Thousands of travellers at US airports faced delays late on Friday (local time) because of a nationwide outage of inbound processing systems.
Customs and Border Protection (CBP) said in a statement the outage was temporary and "officers continue to process international travellers using alternative procedures until systems are back online. Travellers at some ports of entry are experiencing longer than usual wait times."
The computer issue is not impacting departures.
JFK Airport in New York said on Twitter that "the Customs computer system is down nationwide. The agents are processing people manually."
People at various US airports posted videos on social media sites of lengthy lines at processing checkpoints and several airports warned of extensive delays.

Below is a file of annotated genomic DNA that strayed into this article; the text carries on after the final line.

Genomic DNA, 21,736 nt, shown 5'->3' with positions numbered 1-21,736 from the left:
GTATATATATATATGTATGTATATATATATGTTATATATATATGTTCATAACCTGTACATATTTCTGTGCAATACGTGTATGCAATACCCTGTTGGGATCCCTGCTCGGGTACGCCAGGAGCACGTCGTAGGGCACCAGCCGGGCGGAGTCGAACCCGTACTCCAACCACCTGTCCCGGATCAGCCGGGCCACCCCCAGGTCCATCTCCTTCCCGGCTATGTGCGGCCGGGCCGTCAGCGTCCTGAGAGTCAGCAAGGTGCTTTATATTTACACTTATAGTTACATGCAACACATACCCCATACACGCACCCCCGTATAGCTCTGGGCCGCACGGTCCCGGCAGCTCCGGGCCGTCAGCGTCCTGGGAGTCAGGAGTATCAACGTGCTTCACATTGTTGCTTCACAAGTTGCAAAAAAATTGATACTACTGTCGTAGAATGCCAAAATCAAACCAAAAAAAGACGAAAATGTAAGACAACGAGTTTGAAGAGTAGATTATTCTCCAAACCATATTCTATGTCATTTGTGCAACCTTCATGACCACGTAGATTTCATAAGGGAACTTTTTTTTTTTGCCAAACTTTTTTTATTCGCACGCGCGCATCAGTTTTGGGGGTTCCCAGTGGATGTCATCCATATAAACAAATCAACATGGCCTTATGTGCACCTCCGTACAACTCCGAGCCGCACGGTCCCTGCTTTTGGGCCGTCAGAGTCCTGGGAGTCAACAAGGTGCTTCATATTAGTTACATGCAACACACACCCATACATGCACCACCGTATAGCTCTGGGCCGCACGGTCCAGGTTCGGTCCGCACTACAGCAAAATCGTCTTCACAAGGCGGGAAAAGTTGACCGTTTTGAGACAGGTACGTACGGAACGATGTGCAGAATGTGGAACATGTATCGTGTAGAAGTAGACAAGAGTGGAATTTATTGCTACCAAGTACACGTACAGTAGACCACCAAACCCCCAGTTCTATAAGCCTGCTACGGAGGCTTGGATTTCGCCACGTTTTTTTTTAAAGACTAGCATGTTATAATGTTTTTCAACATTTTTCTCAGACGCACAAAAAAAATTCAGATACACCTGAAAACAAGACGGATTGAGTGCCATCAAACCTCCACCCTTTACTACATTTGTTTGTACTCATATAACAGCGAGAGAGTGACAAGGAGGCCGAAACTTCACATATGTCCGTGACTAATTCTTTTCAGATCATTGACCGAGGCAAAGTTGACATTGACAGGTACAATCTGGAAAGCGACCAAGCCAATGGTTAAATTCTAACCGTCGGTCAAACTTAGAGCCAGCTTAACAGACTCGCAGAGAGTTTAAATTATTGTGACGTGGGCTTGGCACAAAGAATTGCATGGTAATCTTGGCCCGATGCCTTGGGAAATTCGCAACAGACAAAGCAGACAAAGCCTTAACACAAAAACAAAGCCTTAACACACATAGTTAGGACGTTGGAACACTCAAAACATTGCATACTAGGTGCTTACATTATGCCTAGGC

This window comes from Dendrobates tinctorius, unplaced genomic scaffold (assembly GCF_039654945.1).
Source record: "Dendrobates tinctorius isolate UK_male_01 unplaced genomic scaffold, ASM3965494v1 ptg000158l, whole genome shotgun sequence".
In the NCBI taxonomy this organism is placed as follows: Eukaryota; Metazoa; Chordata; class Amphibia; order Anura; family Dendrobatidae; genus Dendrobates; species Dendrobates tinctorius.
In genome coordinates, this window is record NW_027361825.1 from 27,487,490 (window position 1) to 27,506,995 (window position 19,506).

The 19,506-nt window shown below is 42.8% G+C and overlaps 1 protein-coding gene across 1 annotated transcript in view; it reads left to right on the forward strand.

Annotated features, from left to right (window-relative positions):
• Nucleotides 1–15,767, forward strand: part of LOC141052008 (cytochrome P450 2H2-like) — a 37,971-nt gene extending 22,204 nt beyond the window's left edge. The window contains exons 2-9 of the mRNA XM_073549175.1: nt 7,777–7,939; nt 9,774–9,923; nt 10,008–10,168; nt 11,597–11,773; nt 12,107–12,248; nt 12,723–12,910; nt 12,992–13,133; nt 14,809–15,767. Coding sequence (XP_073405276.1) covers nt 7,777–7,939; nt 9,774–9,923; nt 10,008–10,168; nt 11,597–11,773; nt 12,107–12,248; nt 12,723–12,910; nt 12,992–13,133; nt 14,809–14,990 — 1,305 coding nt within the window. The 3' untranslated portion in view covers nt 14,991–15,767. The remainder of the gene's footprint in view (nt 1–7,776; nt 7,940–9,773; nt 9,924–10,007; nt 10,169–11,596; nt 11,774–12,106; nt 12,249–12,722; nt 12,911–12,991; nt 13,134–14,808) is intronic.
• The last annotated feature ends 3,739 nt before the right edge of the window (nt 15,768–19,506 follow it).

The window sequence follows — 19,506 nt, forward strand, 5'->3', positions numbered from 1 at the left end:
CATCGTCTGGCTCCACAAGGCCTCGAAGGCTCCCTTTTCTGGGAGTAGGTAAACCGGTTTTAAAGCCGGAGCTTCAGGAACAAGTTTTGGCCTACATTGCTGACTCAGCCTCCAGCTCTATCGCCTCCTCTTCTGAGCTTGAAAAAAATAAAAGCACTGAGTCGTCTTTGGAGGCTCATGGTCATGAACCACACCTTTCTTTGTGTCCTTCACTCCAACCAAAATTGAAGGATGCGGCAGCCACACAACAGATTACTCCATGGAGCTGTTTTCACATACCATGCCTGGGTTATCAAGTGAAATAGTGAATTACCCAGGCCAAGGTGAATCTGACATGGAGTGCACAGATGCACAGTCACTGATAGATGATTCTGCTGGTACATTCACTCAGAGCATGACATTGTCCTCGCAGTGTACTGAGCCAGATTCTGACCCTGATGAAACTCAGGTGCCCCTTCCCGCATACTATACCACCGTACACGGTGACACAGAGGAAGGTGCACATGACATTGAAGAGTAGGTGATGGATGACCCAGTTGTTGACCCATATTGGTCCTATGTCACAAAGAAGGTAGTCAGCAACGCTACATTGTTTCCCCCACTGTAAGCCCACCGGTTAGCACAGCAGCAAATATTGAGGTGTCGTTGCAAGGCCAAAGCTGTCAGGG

On an average day, CBP processes around 358,000 air passengers and crew.
The Federal Aviation Administration (FAA) said the outage had not caused any changes in flights.
This is not the first time the system has faced problems. The system was down for four hours on January 2, 2017 as many travellers were returning from holiday trips.
A Homeland Security inspector general's office report issued in November 2017 found "inadequate CBP software capacity testing, leaving the potential for recurrence of processing errors."
The report also warned of "inadequate… capabilities to minimise the impact of system failures on the travelling public."
CBP told the inspector general in 2017 that performance would improve as it moved to a cloud computing environment.